Calculating rods were used for arithmetic
In China, calculation was probably first carried out by using the fingers, as in other places. The use of fingers to display numbers when bargaining in a market that may still be occasionally observed is a legacy of this method. There is evidence that numbers were recorded by knots in strings, an example of which was the Pervian quipu. It is strange that this method was found on both sides of the wide Pacific, when no cultural connection is known other than a distant Asian origin. Then, counters, perhaps pebbles, bones, or sea shells were used on the counting board, the suan, in which each successive column or row was a power of ten, giving rise to the decimal numbers seen throughout the ancient world, and the number-words in many languages, including Chinese.
A distinctive method arose in China, the use of number-rods as counters. These number rods were typically 0.1" in diameter and 6" long, quite plain, with no numbers or characters written on them, and carried in a bag with the person. When these rods were used, no counting-board was necessary, since the successive powers of 10 were separated by the orientation of the rods laid down. Originally, the numbers from 1 to 5 were denoted by the corresponding number of rods laid side-by-side horizontally, and the numbers from 6 to 9 with one rod vertical, the rest horizontal, as shown in the first column of the figure. The ideographs for the numbers from 1 to 3 were clearly taken from the rods, as can be seen. Later, the units appear to have been made with vertical rods, and the single vertical rod below rather than above, the tens as shown for 1-9, and so on. The calculating rods with numbers on them, introduced in the 17th century, were just Napier's Bones. The ideographic word for calculate, shown in the title above, is said to show two hands operating an abacus, but I think it more probably shows counting rods on a tablet.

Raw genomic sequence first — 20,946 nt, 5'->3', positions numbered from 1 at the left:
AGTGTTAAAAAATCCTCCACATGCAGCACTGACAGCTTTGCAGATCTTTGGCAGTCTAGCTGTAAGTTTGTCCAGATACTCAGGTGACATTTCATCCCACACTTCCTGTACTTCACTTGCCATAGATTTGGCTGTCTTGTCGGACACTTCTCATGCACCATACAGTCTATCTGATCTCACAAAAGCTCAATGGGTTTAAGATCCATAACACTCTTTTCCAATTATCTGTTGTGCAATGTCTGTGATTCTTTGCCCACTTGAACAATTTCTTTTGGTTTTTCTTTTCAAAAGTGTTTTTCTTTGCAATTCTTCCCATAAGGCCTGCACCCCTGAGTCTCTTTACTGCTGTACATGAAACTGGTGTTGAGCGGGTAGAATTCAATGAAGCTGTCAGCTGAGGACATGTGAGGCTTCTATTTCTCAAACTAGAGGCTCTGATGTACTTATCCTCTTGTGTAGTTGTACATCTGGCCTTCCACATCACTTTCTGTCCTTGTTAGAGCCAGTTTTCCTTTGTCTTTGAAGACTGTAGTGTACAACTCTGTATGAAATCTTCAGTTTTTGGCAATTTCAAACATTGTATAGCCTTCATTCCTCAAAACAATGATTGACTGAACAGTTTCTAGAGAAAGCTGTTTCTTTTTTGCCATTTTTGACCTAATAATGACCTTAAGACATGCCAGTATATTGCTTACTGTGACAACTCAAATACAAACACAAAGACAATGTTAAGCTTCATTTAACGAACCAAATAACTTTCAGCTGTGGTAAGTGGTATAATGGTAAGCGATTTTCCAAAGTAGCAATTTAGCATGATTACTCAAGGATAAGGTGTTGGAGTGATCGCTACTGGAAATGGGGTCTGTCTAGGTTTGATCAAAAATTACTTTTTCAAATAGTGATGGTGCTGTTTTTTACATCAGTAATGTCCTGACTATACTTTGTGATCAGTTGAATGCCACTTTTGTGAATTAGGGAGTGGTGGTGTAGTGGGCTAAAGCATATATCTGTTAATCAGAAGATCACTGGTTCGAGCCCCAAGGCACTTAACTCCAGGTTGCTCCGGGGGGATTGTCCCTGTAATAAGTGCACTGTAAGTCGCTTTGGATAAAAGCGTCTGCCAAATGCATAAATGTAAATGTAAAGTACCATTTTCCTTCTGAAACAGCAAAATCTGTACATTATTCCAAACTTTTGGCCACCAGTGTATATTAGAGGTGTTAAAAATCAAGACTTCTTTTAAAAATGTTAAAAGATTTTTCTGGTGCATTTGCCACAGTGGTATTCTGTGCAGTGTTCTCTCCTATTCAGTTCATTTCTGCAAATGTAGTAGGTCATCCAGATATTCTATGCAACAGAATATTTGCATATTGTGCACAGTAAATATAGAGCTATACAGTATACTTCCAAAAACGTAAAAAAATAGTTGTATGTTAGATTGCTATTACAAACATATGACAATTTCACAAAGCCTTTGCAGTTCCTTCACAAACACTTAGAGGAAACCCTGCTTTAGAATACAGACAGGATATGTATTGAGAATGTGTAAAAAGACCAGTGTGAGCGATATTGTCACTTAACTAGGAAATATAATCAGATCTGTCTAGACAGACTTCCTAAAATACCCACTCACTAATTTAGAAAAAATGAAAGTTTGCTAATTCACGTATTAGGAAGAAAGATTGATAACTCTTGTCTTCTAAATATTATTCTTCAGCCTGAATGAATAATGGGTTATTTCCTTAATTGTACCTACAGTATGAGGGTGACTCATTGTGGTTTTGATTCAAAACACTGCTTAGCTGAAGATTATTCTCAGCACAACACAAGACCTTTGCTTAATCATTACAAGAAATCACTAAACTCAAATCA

The abacus is familiarly associated with Chinese arithmetic, but the first abacus of the characteristic form, the suan p'an or calculating board, is recorded as late as 1593 by Ch'eng Ta-Wei. It is astonishing that it appears in a developed form at this late date, with only rare earlier references to something called ball arithmetic around AD 570. Even Needham does not claim that it was known in China from early days and developed there; in fact, he gives no hint as to its evolution. It is probably true that it did not become popular until the 16th century, and was not widely used until then. Most Westerners who talk about the abacus have no idea how one is used, though it takes less than an hour to learn. Addition and subtraction are so easy that anyone who learns the abacus and has no other mechanical help will never give it up. All you have to know are the complements of the numbers from 1 to 9, that is, the number when added to them will give 10, and you can do error-free, rapid arithmetic. Multiplication and division are more difficult, but still possible, as well as the extraction of roots.